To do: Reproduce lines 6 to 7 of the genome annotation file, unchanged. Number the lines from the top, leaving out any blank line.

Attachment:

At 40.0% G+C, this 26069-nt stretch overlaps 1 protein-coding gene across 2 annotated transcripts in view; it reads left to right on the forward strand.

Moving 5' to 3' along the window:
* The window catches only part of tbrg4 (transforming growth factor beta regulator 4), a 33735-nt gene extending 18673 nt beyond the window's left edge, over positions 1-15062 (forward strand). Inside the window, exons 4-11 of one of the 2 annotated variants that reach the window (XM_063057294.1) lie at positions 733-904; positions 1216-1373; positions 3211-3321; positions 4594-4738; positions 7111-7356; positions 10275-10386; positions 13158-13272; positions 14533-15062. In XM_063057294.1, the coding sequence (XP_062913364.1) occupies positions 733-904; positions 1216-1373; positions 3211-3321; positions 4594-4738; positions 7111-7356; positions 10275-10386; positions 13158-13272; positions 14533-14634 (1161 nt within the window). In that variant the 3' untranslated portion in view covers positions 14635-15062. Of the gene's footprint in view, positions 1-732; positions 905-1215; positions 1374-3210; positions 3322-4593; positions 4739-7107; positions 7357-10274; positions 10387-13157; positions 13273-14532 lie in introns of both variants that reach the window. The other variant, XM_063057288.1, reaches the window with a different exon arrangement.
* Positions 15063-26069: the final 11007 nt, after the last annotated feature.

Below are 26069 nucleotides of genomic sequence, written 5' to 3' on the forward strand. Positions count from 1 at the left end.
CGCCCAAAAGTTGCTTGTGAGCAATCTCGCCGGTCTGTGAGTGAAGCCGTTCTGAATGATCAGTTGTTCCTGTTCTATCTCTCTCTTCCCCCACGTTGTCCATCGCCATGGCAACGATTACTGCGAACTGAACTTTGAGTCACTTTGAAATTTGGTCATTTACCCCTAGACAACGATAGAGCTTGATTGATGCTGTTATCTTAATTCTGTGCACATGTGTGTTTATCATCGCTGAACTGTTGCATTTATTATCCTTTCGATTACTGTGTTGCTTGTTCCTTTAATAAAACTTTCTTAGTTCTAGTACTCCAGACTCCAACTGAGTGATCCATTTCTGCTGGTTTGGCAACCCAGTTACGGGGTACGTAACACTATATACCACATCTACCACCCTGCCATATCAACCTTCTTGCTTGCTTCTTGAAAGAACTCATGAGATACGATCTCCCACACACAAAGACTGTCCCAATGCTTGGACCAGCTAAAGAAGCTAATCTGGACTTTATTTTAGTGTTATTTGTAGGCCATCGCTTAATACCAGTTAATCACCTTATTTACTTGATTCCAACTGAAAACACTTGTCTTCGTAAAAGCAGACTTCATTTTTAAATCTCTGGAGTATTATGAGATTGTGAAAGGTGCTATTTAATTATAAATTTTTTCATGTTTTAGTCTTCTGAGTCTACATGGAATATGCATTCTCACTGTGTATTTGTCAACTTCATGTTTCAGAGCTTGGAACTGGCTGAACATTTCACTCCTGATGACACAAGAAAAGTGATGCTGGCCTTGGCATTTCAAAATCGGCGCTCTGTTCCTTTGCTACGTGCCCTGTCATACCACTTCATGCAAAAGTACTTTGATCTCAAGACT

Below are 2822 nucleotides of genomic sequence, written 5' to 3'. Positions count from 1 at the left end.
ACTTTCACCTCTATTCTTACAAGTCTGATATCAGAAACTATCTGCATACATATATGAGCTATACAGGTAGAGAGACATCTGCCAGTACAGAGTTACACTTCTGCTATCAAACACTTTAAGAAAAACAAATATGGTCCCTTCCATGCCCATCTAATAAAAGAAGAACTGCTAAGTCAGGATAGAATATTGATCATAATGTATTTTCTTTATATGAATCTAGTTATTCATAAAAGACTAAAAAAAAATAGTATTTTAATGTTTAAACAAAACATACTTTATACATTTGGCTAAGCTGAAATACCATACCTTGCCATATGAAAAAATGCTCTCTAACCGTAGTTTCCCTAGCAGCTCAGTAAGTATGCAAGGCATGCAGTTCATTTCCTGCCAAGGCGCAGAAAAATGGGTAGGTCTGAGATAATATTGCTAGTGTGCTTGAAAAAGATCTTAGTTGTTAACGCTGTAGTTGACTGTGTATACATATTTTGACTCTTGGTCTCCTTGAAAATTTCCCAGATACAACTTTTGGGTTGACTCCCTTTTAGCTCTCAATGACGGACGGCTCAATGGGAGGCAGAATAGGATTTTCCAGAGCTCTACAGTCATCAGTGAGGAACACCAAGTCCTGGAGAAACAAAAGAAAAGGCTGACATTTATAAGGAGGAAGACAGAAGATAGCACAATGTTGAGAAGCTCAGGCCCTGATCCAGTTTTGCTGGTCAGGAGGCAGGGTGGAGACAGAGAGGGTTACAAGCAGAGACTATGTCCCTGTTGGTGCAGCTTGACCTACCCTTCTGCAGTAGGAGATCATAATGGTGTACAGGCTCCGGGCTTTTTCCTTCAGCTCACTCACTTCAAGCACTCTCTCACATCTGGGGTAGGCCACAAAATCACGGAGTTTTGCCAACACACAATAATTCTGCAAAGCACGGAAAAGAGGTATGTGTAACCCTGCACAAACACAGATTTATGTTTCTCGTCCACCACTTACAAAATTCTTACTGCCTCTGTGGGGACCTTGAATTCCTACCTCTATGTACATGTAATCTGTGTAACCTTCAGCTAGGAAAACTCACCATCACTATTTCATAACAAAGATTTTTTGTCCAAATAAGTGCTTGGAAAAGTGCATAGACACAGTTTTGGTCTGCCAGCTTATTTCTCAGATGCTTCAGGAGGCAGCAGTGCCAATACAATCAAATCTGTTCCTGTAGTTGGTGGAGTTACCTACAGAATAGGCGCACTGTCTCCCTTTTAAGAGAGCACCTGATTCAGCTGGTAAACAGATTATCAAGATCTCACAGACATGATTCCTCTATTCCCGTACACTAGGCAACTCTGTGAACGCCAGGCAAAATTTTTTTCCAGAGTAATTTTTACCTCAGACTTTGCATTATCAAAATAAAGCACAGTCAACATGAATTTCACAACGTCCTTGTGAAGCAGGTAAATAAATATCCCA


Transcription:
CGCCCAAAAGTTGCTTGTGAGCAATCTCGCCGGTCTGTGAGTGAAGCCGTTCTGAATGATCAGTTGTTCCTGTTCTATCTCTCTCTTCCCCCACGTTGTCCATCGCCATGGCAACGATTACTGCGAACTGAACTTTGAGTCACTTTGAAATTTGGTCATTTACCCCTAGACAACGATAGAGCTTGATTGATGCTGTTATCTTAATTCTGTGCACATGTGTGTTTATCATCGCTGAACTGTTGCATTTATTATCCTTTCGATTACTGTGTTGCTTGTTCCTTTAATAAAACTTTCTTAGTTCTAGTACTCCAGACTCCAACTGAGTGATCCATTTCTGCTGGTTTGGCAACCCAGTTACGGGGTACGTAACACTATATACCACATCTACCACCCTGCCATATCAACCTTCTTGCTTGCTTCTTGAAAGAACTCATGAGATACGATCTCCCACACACAAAGACTGTCCCAATGCTTGGACCAGCTAAAGAAGCTAATCTGGACTTTATTTTAGTGTTATTTGTAGGCCATCGCTTAATACCAGTTAATCACCTTATTTACTTGATTCCAACTGAAAACACTTGTCTTCGTAAAAGCAGACTTCATTTTTAAATCTCTGGAGTATTATGAGATTGTGAAAGGTGCTATTTAATTATAAATTTTTTCATGTTTTAGTCTTCTGAGTCTACATGGAATATGCATTCTCACTGTGTATTTGTCAACTTCATGTTTCAGAGCTTGGAACTGGCTGAACATTTCACTCCTGATGACACAAGAAAAGTGATGCTGGCCTTGGCATTTCAAAATCGGCGCTCTGTTCCTTTGCTACGTGCCCTGTCATACCACTTCATGCAAAAGTACTTTGATCTCAAGACT

Below are 2822 nucleotides of genomic sequence, written 5' to 3'. Positions count from 1 at the left end.